VIDEO and AUDIO

Based on the case's "16x9 widescreen" listing, I feared that Persecuted might join the number of titles that Millennium Entertainment has treated to cropped, compromised presentations on home video. Gladly, that proves not to be the case. On both formats, the film appears in its original 2.40:1 theatrical aspect ratio. The Blu-ray's picture quality is pretty good, with the showy visuals not posing any major problems if not wielding the detail of bigger budget, bigger studio productions. The Dolby TrueHD 5.1 soundtrack is also of agreeable quality without really striking you in any meaningful way.

James R. Higgins, who plays a Clintonesque American President, has some thoughts about "Persecuted" in the DVD's untitled making-of featurette. Former Presidential candidate Fred Dalton Thompson tells the story of how he came to be baptized at age 12 in this Daystar Network interview.

BONUS FEATURES, MENUS, PACKAGING and DESIGN

Well, this is a first. The combo pack's front cover art advertises exclusive bonus content, which the back cover corroborates.
Strangely, though, the features promised are nowhere to be found on the Blu-ray, which only adds Persecuted's 1.78:1 theatrical trailer (2:05, SD) to the Previews submenu also holding the standard definition ads with which that disc loads, for Ragamuffin, Life of a King, and Home Run.

For the audio commentary, making-of featurette, and interview promised in the packaging, you'll have to consult the second disc of the set: the DVD. Yes, all the bonus features apart from the trailer are DVD exclusives for some curious reason. I might suspect this was done to keep the Blu-ray to a single layer as Millennium prefers, but the BD-25 disc isn't even filled close to capacity.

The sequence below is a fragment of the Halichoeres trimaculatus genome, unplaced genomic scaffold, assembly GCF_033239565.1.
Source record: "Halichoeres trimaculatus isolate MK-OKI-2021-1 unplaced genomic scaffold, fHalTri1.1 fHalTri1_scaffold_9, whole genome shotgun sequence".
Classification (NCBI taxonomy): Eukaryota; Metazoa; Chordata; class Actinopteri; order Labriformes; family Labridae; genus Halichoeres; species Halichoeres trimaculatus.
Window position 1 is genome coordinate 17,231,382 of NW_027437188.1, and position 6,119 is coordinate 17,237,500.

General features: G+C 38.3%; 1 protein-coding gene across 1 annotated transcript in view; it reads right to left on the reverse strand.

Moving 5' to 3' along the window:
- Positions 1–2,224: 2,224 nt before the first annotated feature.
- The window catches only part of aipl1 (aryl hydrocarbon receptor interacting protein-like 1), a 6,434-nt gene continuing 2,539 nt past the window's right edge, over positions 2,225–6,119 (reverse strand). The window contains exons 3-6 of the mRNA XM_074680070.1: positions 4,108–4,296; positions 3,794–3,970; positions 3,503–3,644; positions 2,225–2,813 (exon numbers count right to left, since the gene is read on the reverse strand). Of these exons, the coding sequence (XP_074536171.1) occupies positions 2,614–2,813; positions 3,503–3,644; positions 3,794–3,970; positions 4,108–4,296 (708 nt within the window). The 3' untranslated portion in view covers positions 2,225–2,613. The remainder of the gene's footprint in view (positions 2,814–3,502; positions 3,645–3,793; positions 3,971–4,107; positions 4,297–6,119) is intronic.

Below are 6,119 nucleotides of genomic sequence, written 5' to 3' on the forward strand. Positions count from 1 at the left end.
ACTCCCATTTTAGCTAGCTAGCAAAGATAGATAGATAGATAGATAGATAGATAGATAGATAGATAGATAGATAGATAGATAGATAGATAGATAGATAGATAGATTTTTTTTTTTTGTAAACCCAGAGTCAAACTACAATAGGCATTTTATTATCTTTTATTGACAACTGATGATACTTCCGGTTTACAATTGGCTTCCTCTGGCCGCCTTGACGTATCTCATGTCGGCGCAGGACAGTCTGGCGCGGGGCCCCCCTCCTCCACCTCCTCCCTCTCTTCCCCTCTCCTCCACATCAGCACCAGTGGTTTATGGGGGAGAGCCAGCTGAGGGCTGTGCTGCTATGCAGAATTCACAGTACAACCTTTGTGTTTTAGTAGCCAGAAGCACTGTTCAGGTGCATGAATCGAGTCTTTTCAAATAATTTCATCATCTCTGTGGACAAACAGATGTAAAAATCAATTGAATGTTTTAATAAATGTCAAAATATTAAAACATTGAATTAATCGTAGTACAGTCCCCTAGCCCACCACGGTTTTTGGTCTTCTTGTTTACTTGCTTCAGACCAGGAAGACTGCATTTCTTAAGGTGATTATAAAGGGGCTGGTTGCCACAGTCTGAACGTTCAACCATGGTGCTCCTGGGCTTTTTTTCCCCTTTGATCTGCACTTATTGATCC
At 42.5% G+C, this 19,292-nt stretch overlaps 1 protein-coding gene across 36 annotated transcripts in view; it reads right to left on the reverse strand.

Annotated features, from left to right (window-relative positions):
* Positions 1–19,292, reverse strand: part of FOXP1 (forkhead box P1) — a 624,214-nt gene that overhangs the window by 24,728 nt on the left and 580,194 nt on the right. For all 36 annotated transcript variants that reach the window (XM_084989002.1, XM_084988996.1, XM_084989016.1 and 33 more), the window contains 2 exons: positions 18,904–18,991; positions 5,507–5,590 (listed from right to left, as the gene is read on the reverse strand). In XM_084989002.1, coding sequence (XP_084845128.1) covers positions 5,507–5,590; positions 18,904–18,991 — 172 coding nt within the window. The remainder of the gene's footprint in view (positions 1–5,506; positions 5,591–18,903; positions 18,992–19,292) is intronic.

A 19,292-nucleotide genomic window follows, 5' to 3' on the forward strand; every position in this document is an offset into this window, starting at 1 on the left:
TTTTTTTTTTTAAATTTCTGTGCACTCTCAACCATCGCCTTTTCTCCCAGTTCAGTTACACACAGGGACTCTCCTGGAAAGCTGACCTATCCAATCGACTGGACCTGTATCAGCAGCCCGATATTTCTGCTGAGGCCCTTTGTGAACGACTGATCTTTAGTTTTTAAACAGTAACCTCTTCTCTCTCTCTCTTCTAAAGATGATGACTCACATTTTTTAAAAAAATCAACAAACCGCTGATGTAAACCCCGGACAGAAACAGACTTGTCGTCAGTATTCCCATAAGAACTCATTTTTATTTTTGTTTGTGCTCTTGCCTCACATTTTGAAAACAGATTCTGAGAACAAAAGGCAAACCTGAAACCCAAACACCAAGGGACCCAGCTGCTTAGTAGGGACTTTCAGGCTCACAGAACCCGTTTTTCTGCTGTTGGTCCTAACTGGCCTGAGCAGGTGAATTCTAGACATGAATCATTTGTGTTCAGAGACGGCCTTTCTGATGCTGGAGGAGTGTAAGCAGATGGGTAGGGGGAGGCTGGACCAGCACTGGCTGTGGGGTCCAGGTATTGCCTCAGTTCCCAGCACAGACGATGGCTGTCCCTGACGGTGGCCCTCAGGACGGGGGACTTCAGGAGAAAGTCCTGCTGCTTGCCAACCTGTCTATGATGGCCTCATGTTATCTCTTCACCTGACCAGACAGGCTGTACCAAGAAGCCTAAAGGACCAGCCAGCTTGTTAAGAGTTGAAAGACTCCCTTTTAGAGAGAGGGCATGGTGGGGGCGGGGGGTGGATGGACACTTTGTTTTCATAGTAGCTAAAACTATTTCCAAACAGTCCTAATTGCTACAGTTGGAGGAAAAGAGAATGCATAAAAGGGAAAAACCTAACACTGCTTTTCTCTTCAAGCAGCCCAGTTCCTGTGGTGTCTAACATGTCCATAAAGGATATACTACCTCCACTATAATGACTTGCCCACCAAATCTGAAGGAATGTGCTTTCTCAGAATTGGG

The DVD extras begin with an audio commentary by writer-director Daniel Lusko, cinematographer Richard Vialet, editor Brian Brinkman, and composer Chris Ridenhour. For not being terribly experienced, they give us a track that is surprisingly mundane and lacking enthusiasm. There is a lot of technical talk, some observations from viewing (like unplanned but fitting insect involvement), stories from production, and notes that audiences have given them. Probably the most interesting thing are their film influences, which are almost all R-rated Hollywood films and include Road to Perdition, Shutter Island, and Drive (hey, at least they have good taste!). You may groan when they liken their work to Hitchcock and Jurassic Park.

Next, we get a short making-of featurette (6:40), in which Lusko and several actors describe the story and the characters, as if you haven't just watched the movie. The piece is seasoned with quotes from former presidents and leaders.

An oddly edited promotional Daystar Network interview (6:22) lets Lusko and Fred Dalton Thompson talk about the movie's ideas and their faith. Expect to do some more groaning.

Finally, the DVD offers the same four trailers as the Blu-ray in the same fashion and resolution.

Both discs' main menu plays a scored montage of clips within an empty space in the rearranged rendering of the cover art that's mildly updated from the theatrical one-sheet. The DVD's submenus are silent and static. As usual for the studio, the Blu-ray doesn't support bookmarks, but does resume unfinished playback.

No inserts or slipcover accompany the similarly-labeled discs and the standard blue keepcase they share.

Think you had a bad day? John Luther (James Remar) has been drugged and framed for rape and murder. At least Christian charity Helping Hands lets him use a cell phone while on the run from the law.

CLOSING THOUGHTS

Though not as atrocious as its box office record and theatrical reviews indicate, Persecuted is definitely not good enough to recommend. This Christian conspiracy thriller has plenty to say about modern politics and religious freedom; unfortunately, a lot of it strikes you as paranoid, narrow-minded, and insane, not the foundation you want from your entertainment.

Millennium thankfully allows a 2.40:1 movie to come to disc without being cropped, but it does strangely drop the ball by giving the Blu-ray no real bonus features while the DVD has some prominently-advertised ones.

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James Remar: Gun White Fang Walker, Texas Ranger: The Sixth Season Ratatouille Transformers: Dark of the Moon
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Reviewed October 13, 2014.